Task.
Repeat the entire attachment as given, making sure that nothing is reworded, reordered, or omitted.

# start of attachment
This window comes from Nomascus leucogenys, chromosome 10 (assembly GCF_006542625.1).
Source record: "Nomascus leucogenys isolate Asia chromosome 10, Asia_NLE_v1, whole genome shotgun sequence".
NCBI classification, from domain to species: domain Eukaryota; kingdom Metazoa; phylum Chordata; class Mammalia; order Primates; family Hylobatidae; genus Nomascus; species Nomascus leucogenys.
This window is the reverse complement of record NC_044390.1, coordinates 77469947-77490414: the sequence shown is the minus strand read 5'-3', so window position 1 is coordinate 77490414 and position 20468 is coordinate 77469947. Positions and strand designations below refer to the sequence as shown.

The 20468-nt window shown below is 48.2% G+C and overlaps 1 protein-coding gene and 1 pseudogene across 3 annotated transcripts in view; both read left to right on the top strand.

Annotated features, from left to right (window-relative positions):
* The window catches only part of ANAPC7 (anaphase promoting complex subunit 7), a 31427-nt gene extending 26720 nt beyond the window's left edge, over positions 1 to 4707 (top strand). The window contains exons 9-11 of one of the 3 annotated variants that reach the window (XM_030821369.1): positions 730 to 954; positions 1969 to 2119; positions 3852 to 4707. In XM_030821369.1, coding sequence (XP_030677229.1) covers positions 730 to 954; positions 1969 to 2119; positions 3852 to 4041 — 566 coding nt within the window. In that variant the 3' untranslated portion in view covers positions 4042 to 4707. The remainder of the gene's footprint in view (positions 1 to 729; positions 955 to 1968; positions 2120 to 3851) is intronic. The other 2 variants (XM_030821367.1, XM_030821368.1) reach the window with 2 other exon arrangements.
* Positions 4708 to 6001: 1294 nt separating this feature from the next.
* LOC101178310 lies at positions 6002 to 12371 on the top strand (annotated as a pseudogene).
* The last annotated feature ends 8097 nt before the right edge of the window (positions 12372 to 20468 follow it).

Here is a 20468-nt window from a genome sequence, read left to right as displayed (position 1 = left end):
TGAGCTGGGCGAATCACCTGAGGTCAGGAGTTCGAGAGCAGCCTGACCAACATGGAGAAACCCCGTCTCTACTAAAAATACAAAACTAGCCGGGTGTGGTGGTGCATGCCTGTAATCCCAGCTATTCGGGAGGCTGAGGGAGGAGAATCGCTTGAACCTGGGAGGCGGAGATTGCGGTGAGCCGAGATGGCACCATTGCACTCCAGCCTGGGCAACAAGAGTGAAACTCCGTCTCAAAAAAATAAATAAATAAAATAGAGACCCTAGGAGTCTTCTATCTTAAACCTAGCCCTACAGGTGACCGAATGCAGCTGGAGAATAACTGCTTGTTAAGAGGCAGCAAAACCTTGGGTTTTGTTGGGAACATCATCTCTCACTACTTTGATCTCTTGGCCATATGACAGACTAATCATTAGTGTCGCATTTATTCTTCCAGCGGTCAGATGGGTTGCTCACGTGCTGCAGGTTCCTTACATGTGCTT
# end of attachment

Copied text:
This window comes from Nomascus leucogenys, chromosome 10 (assembly GCF_006542625.1).
Source record: "Nomascus leucogenys isolate Asia chromosome 10, Asia_NLE_v1, whole genome shotgun sequence".
NCBI classification, from domain to species: domain Eukaryota; kingdom Metazoa; phylum Chordata; class Mammalia; order Primates; family Hylobatidae; genus Nomascus; species Nomascus leucogenys.
This window is the reverse complement of record NC_044390.1, coordinates 77469947-77490414: the sequence shown is the minus strand read 5'-3', so window position 1 is coordinate 77490414 and position 20468 is coordinate 77469947. Positions and strand designations below refer to the sequence as shown.

The 20468-nt window shown below is 48.2% G+C and overlaps 1 protein-coding gene and 1 pseudogene across 3 annotated transcripts in view; both read left to right on the top strand.

Annotated features, from left to right (window-relative positions):
* The window catches only part of ANAPC7 (anaphase promoting complex subunit 7), a 31427-nt gene extending 26720 nt beyond the window's left edge, over positions 1 to 4707 (top strand). The window contains exons 9-11 of one of the 3 annotated variants that reach the window (XM_030821369.1): positions 730 to 954; positions 1969 to 2119; positions 3852 to 4707. In XM_030821369.1, coding sequence (XP_030677229.1) covers positions 730 to 954; positions 1969 to 2119; positions 3852 to 4041 — 566 coding nt within the window. In that variant the 3' untranslated portion in view covers positions 4042 to 4707. The remainder of the gene's footprint in view (positions 1 to 729; positions 955 to 1968; positions 2120 to 3851) is intronic. The other 2 variants (XM_030821367.1, XM_030821368.1) reach the window with 2 other exon arrangements.
* Positions 4708 to 6001: 1294 nt separating this feature from the next.
* LOC101178310 lies at positions 6002 to 12371 on the top strand (annotated as a pseudogene).
* The last annotated feature ends 8097 nt before the right edge of the window (positions 12372 to 20468 follow it).

Here is a 20468-nt window from a genome sequence, read left to right as displayed (position 1 = left end):
TGAGCTGGGCGAATCACCTGAGGTCAGGAGTTCGAGAGCAGCCTGACCAACATGGAGAAACCCCGTCTCTACTAAAAATACAAAACTAGCCGGGTGTGGTGGTGCATGCCTGTAATCCCAGCTATTCGGGAGGCTGAGGGAGGAGAATCGCTTGAACCTGGGAGGCGGAGATTGCGGTGAGCCGAGATGGCACCATTGCACTCCAGCCTGGGCAACAAGAGTGAAACTCCGTCTCAAAAAAATAAATAAATAAAATAGAGACCCTAGGAGTCTTCTATCTTAAACCTAGCCCTACAGGTGACCGAATGCAGCTGGAGAATAACTGCTTGTTAAGAGGCAGCAAAACCTTGGGTTTTGTTGGGAACATCATCTCTCACTACTTTGATCTCTTGGCCATATGACAGACTAATCATTAGTGTCGCATTTATTCTTCCAGCGGTCAGATGGGTTGCTCACGTGCTGCAGGTTCCTTACATGTGCTT